Regionally, Laos appears largely unaffected this past week, with official data confirming no new COVID-19 cases in 7 consecutive days. Prime Minister Thongloun Sisoulith announced an extension of the lockdown period, now in place until 3 May.
Malaysia will soon start buying hydroxychloroquine from India—the world’s largest producer—with New Delhi lifting a partial ban on exports of the anti-malarial drug to treat COVID-19 patients. Some analysts are calling this an early indication of improved relations between the two states. Malaysia is also starting to rely on antibody tests to supplement lab testing as numbers of cases in the country continue to increase. Strict screening processes are in place for Malaysians returning from neighbouring Singapore. A boat of 200 Rohingya refugees were denied entry into Malaysia due to coronavirus fears. The country’s indigenous population, who mostly reside in remote agricultural areas are being hit extra hard by the Movement Control Order, and some fear they will fall through the economic cracks. The global pandemic has highlighted Malaysia’s vital role in supply chains, with domestic companies like ‘Top Glove’ (already the world’s largest supplier of nitrile and latex medical gloves) on track for a record year.
In recent months, fighting has intensified in the Rakhine and Chin states between the Arakan Army (an armed group seeking greater autonomy for ethnic Rakhine people) and the Tatmadaw government troops. Rights groups are saying that communities there are coming under threat by both the pandemic and human rights violations. The president’s office announced that 24,896 prisoners will be released in an amnesty to mark the New Year and in what many believe is a move to ease pressure on overcrowded and unsanitary jails amid escalating coronavirus fears. Yangon Region has the highest number of confirmed cases in the country. An estimated 25,000 garment workers have been laid off across 40 factories to date. With Myanmar’s domestic economy hit hard by COVID-19, the country may come to rely on investment flows from foreign state-backed East Asia agencies to keep investment coming in and development projects in motion.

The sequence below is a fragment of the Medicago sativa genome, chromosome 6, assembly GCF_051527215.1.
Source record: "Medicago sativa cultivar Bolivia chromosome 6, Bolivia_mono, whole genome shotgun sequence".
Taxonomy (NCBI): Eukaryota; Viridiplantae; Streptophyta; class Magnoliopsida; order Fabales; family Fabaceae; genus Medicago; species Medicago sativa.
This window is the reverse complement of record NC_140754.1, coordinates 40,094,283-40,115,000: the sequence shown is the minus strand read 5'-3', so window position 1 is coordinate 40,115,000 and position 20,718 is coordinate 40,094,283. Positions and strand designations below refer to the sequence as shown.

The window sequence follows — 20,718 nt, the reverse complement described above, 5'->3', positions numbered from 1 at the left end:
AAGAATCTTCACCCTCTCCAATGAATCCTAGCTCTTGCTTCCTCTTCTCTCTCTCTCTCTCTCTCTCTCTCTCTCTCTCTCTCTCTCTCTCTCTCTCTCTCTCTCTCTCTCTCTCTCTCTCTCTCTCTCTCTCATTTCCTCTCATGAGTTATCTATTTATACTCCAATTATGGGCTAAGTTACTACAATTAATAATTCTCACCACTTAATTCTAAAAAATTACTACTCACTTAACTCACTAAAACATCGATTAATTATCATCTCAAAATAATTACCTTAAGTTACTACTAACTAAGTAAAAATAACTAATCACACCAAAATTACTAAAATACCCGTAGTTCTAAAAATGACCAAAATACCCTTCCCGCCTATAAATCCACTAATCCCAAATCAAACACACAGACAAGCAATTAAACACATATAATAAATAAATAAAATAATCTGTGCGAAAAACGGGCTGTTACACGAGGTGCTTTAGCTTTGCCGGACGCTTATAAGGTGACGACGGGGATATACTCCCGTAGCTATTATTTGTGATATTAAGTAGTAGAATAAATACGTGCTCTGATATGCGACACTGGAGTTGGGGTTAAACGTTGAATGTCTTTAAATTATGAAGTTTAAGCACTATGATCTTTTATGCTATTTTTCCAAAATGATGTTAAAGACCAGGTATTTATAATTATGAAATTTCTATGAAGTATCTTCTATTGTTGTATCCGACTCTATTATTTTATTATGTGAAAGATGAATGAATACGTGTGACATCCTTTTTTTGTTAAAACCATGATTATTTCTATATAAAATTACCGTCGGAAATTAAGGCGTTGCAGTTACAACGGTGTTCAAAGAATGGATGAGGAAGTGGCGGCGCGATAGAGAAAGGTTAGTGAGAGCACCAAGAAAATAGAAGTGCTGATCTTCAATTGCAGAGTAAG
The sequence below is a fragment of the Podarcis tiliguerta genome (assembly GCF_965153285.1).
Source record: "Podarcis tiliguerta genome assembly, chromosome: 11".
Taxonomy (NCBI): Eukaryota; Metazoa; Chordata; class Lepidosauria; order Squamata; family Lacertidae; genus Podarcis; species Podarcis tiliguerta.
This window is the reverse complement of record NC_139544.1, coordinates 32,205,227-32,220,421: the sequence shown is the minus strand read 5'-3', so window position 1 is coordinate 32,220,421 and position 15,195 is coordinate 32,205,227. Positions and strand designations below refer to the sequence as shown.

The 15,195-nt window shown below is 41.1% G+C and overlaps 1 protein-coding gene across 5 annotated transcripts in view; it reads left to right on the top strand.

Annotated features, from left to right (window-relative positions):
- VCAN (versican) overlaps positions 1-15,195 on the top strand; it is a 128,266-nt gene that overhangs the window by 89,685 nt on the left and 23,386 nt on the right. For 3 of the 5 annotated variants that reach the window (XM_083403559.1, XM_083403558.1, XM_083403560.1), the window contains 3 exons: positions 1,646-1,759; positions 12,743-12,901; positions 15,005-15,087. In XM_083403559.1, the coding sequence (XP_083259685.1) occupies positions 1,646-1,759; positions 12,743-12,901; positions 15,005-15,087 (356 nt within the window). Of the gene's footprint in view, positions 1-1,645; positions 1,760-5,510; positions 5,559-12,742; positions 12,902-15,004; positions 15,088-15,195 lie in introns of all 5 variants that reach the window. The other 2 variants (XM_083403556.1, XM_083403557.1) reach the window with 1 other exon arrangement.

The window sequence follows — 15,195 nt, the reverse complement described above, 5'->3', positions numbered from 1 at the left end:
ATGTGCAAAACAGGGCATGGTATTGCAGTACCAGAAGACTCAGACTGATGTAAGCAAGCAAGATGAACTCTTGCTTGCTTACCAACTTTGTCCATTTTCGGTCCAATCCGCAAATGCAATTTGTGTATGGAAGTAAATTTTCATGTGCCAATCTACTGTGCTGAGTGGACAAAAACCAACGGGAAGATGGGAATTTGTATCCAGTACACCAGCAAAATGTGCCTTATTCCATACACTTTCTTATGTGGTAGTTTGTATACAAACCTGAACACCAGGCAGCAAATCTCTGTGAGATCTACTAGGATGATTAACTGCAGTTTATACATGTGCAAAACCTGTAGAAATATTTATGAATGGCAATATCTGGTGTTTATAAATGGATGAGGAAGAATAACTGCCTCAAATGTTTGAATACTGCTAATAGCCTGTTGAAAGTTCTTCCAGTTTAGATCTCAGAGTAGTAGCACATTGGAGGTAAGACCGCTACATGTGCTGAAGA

There is concern that the Philippines’ heavy-handed approach to the public health emergency is disproportionally affecting the country’s poorest and most vulnerable. Official police data confirms that 42,836 arrests were made in the first 11 days of the Luzon enhanced community quarantine, with media reporting the arrest of some street vendors for selling food. Duterte’s cash aid for the country’s poor has drawn criticism from middle-class Filipinos who feel hard done by in the economic downturn. Fintech companies like ‘Croptial’ may be able to offer a lifeline to some. The pandemic is also threatening the Philippines’ call centre industry, with some analysts predicting that in the long-term COVID-19 will accelerate the switch to automated services. Short-term opportunities from the upsurge in flight cancellations and financial-services enquiries won’t necessarily be enough to convince multinationals to not move forward with automation, especially with allegations that some centres are not complying with social distancing orders. Duterte softened on an earlier ban to stop healthcare workers from leaving for overseas employment.